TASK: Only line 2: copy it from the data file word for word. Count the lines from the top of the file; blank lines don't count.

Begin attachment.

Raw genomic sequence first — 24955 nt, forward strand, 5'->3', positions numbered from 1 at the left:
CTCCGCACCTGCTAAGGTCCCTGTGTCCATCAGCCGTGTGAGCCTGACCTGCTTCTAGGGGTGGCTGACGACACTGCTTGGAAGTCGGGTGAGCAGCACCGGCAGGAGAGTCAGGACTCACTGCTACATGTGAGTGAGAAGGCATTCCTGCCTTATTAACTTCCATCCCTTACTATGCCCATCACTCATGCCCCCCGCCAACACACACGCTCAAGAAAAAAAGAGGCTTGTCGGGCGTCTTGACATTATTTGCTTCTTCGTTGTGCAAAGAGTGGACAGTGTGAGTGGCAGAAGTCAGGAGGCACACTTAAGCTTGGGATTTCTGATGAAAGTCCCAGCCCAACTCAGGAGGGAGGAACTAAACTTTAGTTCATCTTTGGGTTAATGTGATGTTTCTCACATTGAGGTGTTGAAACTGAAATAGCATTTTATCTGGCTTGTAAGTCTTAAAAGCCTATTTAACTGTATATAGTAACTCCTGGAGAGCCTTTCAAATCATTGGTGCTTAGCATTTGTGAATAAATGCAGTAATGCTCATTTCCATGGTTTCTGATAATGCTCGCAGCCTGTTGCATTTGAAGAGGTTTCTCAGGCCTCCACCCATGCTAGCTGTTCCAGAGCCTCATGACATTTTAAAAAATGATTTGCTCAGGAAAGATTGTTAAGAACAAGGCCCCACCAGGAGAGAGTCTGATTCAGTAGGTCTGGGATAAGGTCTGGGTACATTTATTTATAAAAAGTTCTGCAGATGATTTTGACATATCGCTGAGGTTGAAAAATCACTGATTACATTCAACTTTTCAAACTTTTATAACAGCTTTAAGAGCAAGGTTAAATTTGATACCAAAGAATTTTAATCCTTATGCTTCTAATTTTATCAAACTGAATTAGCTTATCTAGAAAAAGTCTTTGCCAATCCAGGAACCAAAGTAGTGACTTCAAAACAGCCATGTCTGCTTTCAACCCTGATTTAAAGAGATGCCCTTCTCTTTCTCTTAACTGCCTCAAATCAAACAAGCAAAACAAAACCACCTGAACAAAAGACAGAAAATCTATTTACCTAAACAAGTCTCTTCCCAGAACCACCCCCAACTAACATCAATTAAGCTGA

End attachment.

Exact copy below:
CTCCGCACCTGCTAAGGTCCCTGTGTCCATCAGCCGTGTGAGCCTGACCTGCTTCTAGGGGTGGCTGACGACACTGCTTGGAAGTCGGGTGAGCAGCACCGGCAGGAGAGTCAGGACTCACTGCTACATGTGAGTGAGAAGGCATTCCTGCCTTATTAACTTCCATCCCTTACTATGCCCATCACTCATGCCCCCCGCCAACACACACGCTCAAGAAAAAAAGAGGCTTGTCGGGCGTCTTGACATTATTTGCTTCTTCGTTGTGCAAAGAGTGGACAGTGTGAGTGGCAGAAGTCAGGAGGCACACTTAAGCTTGGGATTTCTGATGAAAGTCCCAGCCCAACTCAGGAGGGAGGAACTAAACTTTAGTTCATCTTTGGGTTAATGTGATGTTTCTCACATTGAGGTGTTGAAACTGAAATAGCATTTTATCTGGCTTGTAAGTCTTAAAAGCCTATTTAACTGTATATAGTAACTCCTGGAGAGCCTTTCAAATCATTGGTGCTTAGCATTTGTGAATAAATGCAGTAATGCTCATTTCCATGGTTTCTGATAATGCTCGCAGCCTGTTGCATTTGAAGAGGTTTCTCAGGCCTCCACCCATGCTAGCTGTTCCAGAGCCTCATGACATTTTAAAAAATGATTTGCTCAGGAAAGATTGTTAAGAACAAGGCCCCACCAGGAGAGAGTCTGATTCAGTAGGTCTGGGATAAGGTCTGGGTACATTTATTTATAAAAAGTTCTGCAGATGATTTTGACATATCGCTGAGGTTGAAAAATCACTGATTACATTCAACTTTTCAAACTTTTATAACAGCTTTAAGAGCAAGGTTAAATTTGATACCAAAGAATTTTAATCCTTATGCTTCTAATTTTATCAAACTGAATTAGCTTATCTAGAAAAAGTCTTTGCCAATCCAGGAACCAAAGTAGTGACTTCAAAACAGCCATGTCTGCTTTCAACCCTGATTTAAAGAGATGCCCTTCTCTTTCTCTTAACTGCCTCAAATCAAACAAGCAAAACAAAACCACCTGAACAAAAGACAGAAAATCTATTTACCTAAACAAGTCTCTTCCCAGAACCACCCCCAACTAACATCAATTAAGCTGA